It's a new year and time once again to give a new look to this blog. New graphics and colors. Same bike writer!

This blog is created not only to track my own progress on my biking journey but it is intended to also assist others who have either osteo or rheumatoid arthritis or both like I do. I hope as you read about the progress I have made that it gives you inspiration and hope that you can overcome the dibilitating effects of these conditions.

If your doctor agrees that you should be capable of expanding your limits read on and don't be afraid, just listen to your body and give it challenges. Biking is a great non-impact form of exercise and greatly enhances flexibility and range of motion.

It's not a substitute for Doctor visits, taking your meds or otherwise getting off your health plan but it auguments what your Doctor does for you and can give you a better quality of life. Go for it!

Saturday, June 29, 2013


It sure does not feel like I have been over-training, I've taken rest days in fact I had several days off a week ago for a short out of town trip accompanied by sporadic rain days here and there, so I'm not sure what ails me but I've lost my oomph.  Legs feel like lead, it's hard to make the cranks go round and generally speaking I have little energy for riding.  On Thursday I went out for a little bit of hill practice at Island Lake.  What a s-l-o-w go it was out of the chute.  I actually felt a bit nauseous for the first mile.  By mile 7 I was happily cranking and hard too, but it was short lived, about 2-3 miles, and it was back to feeling difficult.  I finished my route but it was so-so and not would I would call a strong finish.  I certainly felt much better the last half of the ride than the first half.   Could be mental fatigue is accompanying this too.   Whatever it is I'm going to wait it out and at some point this will pass.  If not, it might be off to the Doc.  Come to think of it I have a general check up appointment in a couple of weeks.  Good timing.

I spent a brief time riding Friday and today, just for very short errands around town.  On Friday It was actually fun to be out with no specific biking goal, my task was to pass out event flyers for the 4th of July activities starting this weekend through the holiday.  I had ample opportunity to chat with several people out and about in town and it was very nice to catch up with some folks I haven't seen in a while and have no time schedule.   Today's ride had me piddling about in preparations for the 5 & 10 K run and Splash n Dash that is sponsored by the Kiwanis Club I belong to.    Registration is at the Middle School which is about a half mile from home, after the racer go out there isn't much to do but prepare for the Splash n Dash that'll take place on their return.  A short pedal back home to open the gates to the private lakefront that is used for it, ensure that the pontoon knows when the dashers are almost ready to leave and there was the short jaunt back to the school for my water bottle, left on the registration table.  Back to my post and when the splashers were finished I pedaled back to the finish line to clap and cheer for the participants.  We had a good turnout with over 180 runners/dashers and splashers.  I had the privilege of passing out medals and trophies and that is fun!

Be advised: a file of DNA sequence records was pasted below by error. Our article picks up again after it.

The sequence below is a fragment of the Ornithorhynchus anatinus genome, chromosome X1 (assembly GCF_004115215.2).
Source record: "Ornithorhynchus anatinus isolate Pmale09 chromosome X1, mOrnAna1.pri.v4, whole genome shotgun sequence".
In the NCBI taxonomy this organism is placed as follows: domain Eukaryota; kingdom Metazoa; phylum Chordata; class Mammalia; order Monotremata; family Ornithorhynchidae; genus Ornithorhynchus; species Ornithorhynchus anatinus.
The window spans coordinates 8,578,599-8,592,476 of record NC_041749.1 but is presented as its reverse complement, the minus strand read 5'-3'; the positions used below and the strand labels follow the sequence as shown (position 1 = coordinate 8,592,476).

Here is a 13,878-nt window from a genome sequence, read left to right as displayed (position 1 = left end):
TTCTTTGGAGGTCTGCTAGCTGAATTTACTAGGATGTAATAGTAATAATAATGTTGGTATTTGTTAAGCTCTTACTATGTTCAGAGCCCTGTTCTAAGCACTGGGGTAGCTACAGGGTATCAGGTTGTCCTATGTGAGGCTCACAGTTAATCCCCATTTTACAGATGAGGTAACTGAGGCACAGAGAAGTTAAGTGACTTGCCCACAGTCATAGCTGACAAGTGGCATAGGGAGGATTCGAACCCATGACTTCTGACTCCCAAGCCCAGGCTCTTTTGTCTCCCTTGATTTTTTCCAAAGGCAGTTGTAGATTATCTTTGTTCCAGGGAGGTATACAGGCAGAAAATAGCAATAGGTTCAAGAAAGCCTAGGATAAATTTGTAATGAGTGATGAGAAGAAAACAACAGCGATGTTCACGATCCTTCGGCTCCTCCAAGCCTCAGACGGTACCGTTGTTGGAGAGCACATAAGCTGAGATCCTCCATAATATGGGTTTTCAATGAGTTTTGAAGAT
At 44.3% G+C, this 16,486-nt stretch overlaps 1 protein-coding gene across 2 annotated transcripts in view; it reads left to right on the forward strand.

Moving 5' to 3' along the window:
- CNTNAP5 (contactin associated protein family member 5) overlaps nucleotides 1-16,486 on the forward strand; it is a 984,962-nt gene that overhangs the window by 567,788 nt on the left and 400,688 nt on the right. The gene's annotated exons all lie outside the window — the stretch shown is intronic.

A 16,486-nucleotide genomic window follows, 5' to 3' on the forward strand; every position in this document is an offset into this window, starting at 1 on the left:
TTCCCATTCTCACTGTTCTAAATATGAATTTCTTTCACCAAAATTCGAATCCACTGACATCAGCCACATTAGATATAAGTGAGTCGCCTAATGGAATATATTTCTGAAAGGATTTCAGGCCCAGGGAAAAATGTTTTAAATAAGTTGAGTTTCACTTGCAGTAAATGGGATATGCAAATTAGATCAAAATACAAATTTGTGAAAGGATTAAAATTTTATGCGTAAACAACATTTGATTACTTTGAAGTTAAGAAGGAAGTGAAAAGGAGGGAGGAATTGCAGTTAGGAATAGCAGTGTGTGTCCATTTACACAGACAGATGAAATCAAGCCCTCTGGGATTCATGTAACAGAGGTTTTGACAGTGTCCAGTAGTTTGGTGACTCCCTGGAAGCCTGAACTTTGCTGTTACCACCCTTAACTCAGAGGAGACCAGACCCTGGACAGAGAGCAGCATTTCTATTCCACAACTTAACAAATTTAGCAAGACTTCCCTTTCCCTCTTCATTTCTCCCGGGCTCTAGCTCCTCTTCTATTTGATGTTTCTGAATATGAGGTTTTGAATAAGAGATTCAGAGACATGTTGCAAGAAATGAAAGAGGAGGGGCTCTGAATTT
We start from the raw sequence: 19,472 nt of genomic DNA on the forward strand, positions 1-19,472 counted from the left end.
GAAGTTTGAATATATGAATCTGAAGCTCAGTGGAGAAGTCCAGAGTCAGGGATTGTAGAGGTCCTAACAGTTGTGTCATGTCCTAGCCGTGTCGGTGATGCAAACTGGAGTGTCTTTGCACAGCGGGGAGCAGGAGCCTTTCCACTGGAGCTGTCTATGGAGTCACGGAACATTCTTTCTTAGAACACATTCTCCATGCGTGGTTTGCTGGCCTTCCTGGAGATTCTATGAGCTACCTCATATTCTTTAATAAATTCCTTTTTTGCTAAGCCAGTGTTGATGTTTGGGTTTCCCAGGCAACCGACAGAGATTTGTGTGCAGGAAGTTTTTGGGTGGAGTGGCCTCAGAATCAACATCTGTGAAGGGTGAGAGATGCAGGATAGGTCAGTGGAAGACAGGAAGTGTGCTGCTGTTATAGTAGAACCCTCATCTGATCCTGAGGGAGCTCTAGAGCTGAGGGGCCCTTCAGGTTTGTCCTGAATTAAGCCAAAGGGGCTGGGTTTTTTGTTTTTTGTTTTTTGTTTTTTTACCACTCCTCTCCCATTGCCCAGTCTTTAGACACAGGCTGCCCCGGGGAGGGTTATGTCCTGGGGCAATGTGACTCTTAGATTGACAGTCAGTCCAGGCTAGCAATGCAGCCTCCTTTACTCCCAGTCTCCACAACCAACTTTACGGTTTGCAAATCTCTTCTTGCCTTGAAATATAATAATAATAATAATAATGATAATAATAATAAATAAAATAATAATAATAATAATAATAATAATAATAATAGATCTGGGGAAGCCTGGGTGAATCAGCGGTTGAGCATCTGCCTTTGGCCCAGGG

So I couple of semi-rest days and tomorrow is a short 10 mile fun ride for the kickoff for the Fall Tour de Livingston.  A few years ago they started to kick off an early registration for the event with a short ride at the Howell Balloon-fest.  6:45 am the riders will depart from the lawn of the courthouse, travel to the Howell High School where the balloons do a "fly-in"  balloonist are given a bean bag to drop on a target on the ground so several come swooping in low for a grand show of balloons.  After the fly-in the riders depart for a mini tour around Howell.  I'm taking Andrew with me as he accompanied me the last time I participated.  Should be more fun and a great way to pass time in this slump.
Below are a few photos from the TdL kick-off ride a couple or years ago


Balloons filling the morning sky, getting ready to fly-in

Target time!

Tuesday, June 25, 2013

Me And Max

Max is my friend's Lisa and Dennis' little guy.  He lives on a lake and gets to tube and water ski but doesn't get to bike ride a lot. I've been promising Max a bike ride and today I made good on it.  We've had a period of hot weather and in Michigan that often means unstable weather, I rode early this morning before the heat and wanted to take another little ride in the evening and it seemed like a perfect time to ride with Max.  We were intending to head out to Independence Lake for a couple of turns around the path there but as soon as we had loaded up his bike in the trunk and mine on my bike rack I heard a crack of thunder.  We headed out anyway thinking that it would blow by.  I noticed that the sky to the south toward Ann Arbor was clear and looked fair.  To the west where Independence Lake was it looked okay but a bit dark.  We did pass through a downpour but sure enough it was dry by the time I reached Ann Arbor and Brandemere Park for a little jaunt on the Border to Border trail, just a mere 15 minute car ride south of home.  

We set off and before the first mile mark we were at the dirt bike park and Max took a ride down the mini mogul track.  Methinks he loved it because he headed right back after finishing the first round.  I asked him to slow down for a photo and instead he requested a video.

Traveling along we came to playground equipment and being all boy and all kid there was the requisite stop to jump, climb and play.

A bit later down the trail we saw this single deer nibbling leaves for dinner across the river from the island we were on.

It was a pleasant but quite humid evening and the breeze from  pedaling felt great.  Max had a really good time and said so on the way home three times at least "That was really fun!"